51 Pages Posted: 17 Aug 2007
Date Written: August 13, 2007
Although financial reporting fraud generates considerable losses, we find that investors do not fully exploit publicly available information relevant for detecting fraud. We show that firms with a high probability of overstated earnings have lower future earnings, less persistent income-increasing accruals, and lower future returns. The trading strategy based on the probability of manipulation ranks subsumes the relation between accruals and future performance and yields a hedge return of 13.9%, mostly arising from the short position. Although this suggests a limits-to-arbitrage explanation, we show that institutional investors actually increase their holdings in firms with a high probability of manipulation, and that hedge returns remain large for firms with market capitalization in excess of $1 billion. Thus, the returns concentrated on the short side of the strategy appear to arise not from asymmetric arbitrage costs, but from asymmetric errors in the expectations of (even sophisticated) market participants.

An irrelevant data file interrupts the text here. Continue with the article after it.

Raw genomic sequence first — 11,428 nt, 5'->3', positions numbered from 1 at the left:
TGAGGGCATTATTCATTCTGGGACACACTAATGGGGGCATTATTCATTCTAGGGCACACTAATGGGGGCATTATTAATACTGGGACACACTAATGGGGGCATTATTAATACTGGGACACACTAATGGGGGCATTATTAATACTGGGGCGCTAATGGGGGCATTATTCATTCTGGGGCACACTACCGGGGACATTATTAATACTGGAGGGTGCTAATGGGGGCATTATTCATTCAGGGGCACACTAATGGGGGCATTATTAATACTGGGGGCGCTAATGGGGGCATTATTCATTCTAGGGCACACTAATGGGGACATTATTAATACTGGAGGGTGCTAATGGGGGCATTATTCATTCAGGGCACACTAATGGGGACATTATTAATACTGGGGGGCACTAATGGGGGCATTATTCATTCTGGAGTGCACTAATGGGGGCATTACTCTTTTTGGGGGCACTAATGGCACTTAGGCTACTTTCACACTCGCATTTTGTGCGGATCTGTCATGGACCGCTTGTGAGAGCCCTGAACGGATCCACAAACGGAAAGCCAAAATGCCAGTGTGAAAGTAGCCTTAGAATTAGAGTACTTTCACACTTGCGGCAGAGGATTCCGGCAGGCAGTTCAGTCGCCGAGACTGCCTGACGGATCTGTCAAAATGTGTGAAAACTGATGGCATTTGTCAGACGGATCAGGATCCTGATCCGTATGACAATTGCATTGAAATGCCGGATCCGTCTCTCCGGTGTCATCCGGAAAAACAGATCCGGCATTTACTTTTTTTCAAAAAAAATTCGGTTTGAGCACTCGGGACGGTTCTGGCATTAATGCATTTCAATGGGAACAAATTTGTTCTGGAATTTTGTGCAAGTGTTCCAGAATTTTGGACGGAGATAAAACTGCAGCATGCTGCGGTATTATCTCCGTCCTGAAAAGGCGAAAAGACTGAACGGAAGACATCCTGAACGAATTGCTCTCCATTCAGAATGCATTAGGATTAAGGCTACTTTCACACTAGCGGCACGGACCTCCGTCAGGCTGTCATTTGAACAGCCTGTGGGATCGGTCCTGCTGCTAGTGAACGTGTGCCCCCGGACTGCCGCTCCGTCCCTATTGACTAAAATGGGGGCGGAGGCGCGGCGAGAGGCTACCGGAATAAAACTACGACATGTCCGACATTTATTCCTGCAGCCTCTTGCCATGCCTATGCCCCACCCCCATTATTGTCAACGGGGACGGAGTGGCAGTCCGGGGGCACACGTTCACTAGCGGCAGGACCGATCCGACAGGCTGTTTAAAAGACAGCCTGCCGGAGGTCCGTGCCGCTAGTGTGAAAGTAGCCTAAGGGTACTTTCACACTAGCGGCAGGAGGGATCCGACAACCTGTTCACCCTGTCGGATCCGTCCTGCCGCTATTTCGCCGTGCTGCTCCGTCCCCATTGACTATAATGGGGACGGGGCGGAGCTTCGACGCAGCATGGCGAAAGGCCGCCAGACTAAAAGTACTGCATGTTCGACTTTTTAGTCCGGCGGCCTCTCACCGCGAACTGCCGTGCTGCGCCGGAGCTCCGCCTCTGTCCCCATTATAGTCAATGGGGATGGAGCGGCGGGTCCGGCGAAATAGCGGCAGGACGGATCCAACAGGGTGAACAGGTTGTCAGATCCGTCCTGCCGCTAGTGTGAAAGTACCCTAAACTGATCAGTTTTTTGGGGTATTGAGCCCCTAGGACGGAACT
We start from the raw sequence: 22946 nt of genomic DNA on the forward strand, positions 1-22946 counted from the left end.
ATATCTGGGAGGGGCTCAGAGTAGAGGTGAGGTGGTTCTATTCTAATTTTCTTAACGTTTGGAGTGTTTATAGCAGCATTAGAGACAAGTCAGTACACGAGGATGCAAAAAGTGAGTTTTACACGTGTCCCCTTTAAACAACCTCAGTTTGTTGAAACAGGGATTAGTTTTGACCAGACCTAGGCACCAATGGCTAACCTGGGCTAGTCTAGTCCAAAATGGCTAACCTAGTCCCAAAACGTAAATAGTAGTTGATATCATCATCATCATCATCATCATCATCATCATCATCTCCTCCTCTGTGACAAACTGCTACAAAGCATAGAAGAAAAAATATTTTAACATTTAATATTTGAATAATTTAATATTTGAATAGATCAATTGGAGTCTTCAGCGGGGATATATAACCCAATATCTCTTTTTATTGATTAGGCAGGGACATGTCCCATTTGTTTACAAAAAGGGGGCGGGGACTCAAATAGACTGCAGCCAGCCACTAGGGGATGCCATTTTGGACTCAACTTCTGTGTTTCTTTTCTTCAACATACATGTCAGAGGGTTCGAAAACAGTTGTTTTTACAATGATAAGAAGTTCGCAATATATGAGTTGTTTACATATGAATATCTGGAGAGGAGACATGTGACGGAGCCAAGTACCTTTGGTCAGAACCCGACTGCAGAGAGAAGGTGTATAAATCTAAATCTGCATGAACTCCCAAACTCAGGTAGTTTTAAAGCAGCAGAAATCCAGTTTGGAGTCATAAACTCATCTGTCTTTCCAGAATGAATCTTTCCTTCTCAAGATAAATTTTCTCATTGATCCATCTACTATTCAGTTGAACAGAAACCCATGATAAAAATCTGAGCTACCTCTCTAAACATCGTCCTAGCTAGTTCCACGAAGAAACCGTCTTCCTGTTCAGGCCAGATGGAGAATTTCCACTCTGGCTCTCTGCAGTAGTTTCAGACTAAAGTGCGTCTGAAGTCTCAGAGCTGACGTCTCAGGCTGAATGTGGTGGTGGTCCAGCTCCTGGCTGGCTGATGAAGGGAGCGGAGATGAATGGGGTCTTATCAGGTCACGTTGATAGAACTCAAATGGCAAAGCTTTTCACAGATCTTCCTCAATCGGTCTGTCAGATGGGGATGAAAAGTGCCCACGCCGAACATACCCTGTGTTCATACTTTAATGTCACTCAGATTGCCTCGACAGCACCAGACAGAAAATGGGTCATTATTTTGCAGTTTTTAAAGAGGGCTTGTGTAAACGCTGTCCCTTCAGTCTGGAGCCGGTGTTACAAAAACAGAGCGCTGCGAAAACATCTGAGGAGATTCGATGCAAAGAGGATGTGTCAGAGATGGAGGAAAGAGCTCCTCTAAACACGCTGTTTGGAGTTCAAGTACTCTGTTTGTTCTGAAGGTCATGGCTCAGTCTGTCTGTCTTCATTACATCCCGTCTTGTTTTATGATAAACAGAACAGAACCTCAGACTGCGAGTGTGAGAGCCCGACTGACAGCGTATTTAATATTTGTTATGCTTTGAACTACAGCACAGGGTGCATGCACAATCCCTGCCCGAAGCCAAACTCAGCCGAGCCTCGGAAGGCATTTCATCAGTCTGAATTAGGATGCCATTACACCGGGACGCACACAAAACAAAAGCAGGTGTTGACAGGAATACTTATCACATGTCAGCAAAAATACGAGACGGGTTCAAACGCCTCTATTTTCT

Keywords: Accrual Mispricing, Earnings Management, Asset pricing
JEL Classification: M41, M43, G11, G14
Suggested Citation: Suggested Citation
Beneish, Messod Daniel and Nichols, D. Craig, The Predictable Cost of Earnings Manipulation (August 13, 2007). Available at SSRN: https://ssrn.com/abstract=1006840 or http://dx.doi.org/10.2139/ssrn.1006840